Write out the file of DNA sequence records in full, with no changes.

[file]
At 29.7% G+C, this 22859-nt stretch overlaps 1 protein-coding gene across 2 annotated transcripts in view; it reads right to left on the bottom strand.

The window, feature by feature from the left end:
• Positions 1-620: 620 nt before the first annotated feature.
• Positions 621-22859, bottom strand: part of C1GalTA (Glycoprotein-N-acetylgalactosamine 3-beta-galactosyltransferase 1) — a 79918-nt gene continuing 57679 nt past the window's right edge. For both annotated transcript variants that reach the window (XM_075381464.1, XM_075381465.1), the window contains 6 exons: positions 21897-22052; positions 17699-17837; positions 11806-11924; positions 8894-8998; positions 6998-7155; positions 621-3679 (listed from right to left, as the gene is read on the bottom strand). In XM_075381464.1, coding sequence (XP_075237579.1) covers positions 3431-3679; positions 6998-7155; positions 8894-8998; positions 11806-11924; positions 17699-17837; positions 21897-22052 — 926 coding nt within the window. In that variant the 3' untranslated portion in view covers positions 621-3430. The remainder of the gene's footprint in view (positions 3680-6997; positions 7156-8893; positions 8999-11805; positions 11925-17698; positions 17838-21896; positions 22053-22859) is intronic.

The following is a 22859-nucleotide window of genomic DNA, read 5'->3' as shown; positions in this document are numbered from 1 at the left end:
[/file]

At 29.7% G+C, this 22859-nt stretch overlaps 1 protein-coding gene across 2 annotated transcripts in view; it reads right to left on the bottom strand.

The window, feature by feature from the left end:
• Positions 1-620: 620 nt before the first annotated feature.
• Positions 621-22859, bottom strand: part of C1GalTA (Glycoprotein-N-acetylgalactosamine 3-beta-galactosyltransferase 1) — a 79918-nt gene continuing 57679 nt past the window's right edge. For both annotated transcript variants that reach the window (XM_075381464.1, XM_075381465.1), the window contains 6 exons: positions 21897-22052; positions 17699-17837; positions 11806-11924; positions 8894-8998; positions 6998-7155; positions 621-3679 (listed from right to left, as the gene is read on the bottom strand). In XM_075381464.1, coding sequence (XP_075237579.1) covers positions 3431-3679; positions 6998-7155; positions 8894-8998; positions 11806-11924; positions 17699-17837; positions 21897-22052 — 926 coding nt within the window. In that variant the 3' untranslated portion in view covers positions 621-3430. The remainder of the gene's footprint in view (positions 3680-6997; positions 7156-8893; positions 8999-11805; positions 11925-17698; positions 17838-21896; positions 22053-22859) is intronic.

The following is a 22859-nucleotide window of genomic DNA, read 5'->3' as shown; positions in this document are numbered from 1 at the left end: